Think about it: Schedule quiet time to exercise your brain

Everyone wishes they’d had one or two great ideas in life– if not grand enough to change the world, at least enough to make a little impact at the office.

When was the last time you had an epiphany in an important meeting? Probably never. The more important the meeting, the more important it is to think before you go. And the more important the audience, the more tense you are, and the more unlikely it is that you’ll think of something grand.

Grand thinking requires space, flexibility, and time, but thes things are hard to find in a life where you balance a job with carpools, bar-hopping, or long trips to see families. Grand thinking requires time alone, doing nothing.

The problem with most people’s schedules is that they work hard to get ahead, but the real way people get ahead is by having good ideas. You can file and file and always be trying to catch up on filing, or you can stop and rest, and think of a new filing system that will keep you from falling behind.

Spring makes everyone feel like ditching work for just a little bit– it's exciting to have warm enough weather to wander outside to do your thinking there. Harness this feeling by taking this time to make a new routine for thinking.

Thinking doesn't take ten minutes. It takes ten minutes just to stop thinking about all the stuff you could be doing at work instead of thinking. You’re going to have to schedule thinking time and make a commitment to keeping it—and that’s not saying, “Any time my boss cancels a meeting, I'll use the time to think."

Even if your boss cancels on you every day, that’s giving your boss control of your thinking time. Thinking time is not "some time on Saturday," because if you don’t have a set time, the time will never happen. Thinking time is in your smartphone, leveraging the "repeat date" function. Thinking time is in your wall calendar, in red felt tip, so you can't miss it and can't erase it.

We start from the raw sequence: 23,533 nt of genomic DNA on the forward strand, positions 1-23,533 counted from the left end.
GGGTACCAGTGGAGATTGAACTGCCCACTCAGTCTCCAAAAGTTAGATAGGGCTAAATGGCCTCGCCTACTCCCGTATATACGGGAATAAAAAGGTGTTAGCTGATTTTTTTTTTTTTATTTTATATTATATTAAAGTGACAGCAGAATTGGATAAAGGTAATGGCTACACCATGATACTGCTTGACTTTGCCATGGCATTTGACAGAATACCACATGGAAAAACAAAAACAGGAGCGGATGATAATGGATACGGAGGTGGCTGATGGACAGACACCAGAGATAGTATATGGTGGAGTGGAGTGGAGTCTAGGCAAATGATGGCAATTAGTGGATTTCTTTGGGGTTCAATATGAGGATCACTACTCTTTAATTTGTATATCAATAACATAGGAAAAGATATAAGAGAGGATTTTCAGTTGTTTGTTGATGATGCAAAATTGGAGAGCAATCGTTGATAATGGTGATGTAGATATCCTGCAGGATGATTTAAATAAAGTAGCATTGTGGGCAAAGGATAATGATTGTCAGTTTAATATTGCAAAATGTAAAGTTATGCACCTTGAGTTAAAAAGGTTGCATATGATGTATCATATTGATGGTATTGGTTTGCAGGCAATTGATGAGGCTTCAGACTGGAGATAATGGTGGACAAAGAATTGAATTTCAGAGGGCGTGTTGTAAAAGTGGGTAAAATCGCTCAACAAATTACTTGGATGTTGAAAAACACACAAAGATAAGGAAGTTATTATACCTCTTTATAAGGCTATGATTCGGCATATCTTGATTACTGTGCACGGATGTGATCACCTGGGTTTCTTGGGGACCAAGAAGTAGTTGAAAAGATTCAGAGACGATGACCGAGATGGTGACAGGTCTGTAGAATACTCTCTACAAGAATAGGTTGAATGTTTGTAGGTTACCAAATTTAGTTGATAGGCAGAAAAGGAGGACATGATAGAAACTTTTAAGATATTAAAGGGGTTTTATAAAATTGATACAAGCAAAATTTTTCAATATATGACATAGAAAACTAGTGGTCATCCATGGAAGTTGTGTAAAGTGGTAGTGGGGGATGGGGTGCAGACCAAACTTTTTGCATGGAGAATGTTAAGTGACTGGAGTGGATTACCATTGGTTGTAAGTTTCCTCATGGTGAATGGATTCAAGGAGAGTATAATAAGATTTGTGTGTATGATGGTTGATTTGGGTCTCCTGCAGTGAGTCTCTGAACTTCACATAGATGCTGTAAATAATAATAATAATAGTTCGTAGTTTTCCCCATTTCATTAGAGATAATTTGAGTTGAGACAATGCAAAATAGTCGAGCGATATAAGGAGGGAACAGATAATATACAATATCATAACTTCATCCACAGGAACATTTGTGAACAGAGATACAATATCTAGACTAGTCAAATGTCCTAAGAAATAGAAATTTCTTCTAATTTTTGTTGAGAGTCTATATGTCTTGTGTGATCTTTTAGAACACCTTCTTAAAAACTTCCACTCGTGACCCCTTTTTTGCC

I do my best thinking on the treadmill. When I first started running on the treadmill, I was shocked to see people reading while they ran. I wondered when these people emptied their brains if they were using the best brain-emptying time to fill their brain.

I also do good thinking on the subway. When I first moved from LA to NY, I suffered car withdrawal. I missed my stereo. I missed my leather seats. Now I realize that the mindlessness of riding the subway is a gift for good thinking. I stare into space. I relax for the ride. I wait for an idea to beseech me. One doesn’t arrive every day, but a big step toward having a good idea is being available with a clear mind so that idea has a place to land.

So during the next two weeks, when things are fresh and hopeful, practice clearing your mind. And get used to it, so that when summer comes, full of too-hot temperatures and overscheduled vacation time, you’re one of those people who has thinking time in indelible ink on your calendar.
Penelope Trunk
has started several companies and worked for many more. She penned this column several years ago, but she's busy with new things–- too busy to write new columns.